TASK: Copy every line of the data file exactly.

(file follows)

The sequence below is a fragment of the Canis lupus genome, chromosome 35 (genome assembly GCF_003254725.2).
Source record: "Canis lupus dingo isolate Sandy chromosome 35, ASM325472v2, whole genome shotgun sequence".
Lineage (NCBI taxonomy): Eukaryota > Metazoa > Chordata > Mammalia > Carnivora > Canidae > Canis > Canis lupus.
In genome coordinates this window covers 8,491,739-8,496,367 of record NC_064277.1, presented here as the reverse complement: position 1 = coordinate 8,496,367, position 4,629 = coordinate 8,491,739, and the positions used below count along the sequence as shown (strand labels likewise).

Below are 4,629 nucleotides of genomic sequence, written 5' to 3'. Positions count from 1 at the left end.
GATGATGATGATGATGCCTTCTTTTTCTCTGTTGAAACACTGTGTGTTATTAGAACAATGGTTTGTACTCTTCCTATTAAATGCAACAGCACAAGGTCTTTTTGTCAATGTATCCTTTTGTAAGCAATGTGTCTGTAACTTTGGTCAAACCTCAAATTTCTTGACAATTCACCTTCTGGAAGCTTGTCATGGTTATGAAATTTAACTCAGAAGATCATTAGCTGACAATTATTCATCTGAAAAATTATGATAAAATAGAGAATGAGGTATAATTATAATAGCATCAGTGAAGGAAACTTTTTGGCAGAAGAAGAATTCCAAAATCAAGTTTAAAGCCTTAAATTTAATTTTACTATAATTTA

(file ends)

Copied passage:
The sequence below is a fragment of the Canis lupus genome, chromosome 35 (genome assembly GCF_003254725.2).
Source record: "Canis lupus dingo isolate Sandy chromosome 35, ASM325472v2, whole genome shotgun sequence".
Lineage (NCBI taxonomy): Eukaryota > Metazoa > Chordata > Mammalia > Carnivora > Canidae > Canis > Canis lupus.
In genome coordinates this window covers 8,491,739-8,496,367 of record NC_064277.1, presented here as the reverse complement: position 1 = coordinate 8,496,367, position 4,629 = coordinate 8,491,739, and the positions used below count along the sequence as shown (strand labels likewise).

Below are 4,629 nucleotides of genomic sequence, written 5' to 3'. Positions count from 1 at the left end.
GATGATGATGATGATGCCTTCTTTTTCTCTGTTGAAACACTGTGTGTTATTAGAACAATGGTTTGTACTCTTCCTATTAAATGCAACAGCACAAGGTCTTTTTGTCAATGTATCCTTTTGTAAGCAATGTGTCTGTAACTTTGGTCAAACCTCAAATTTCTTGACAATTCACCTTCTGGAAGCTTGTCATGGTTATGAAATTTAACTCAGAAGATCATTAGCTGACAATTATTCATCTGAAAAATTATGATAAAATAGAGAATGAGGTATAATTATAATAGCATCAGTGAAGGAAACTTTTTGGCAGAAGAAGAATTCCAAAATCAAGTTTAAAGCCTTAAATTTAATTTTACTATAATTTA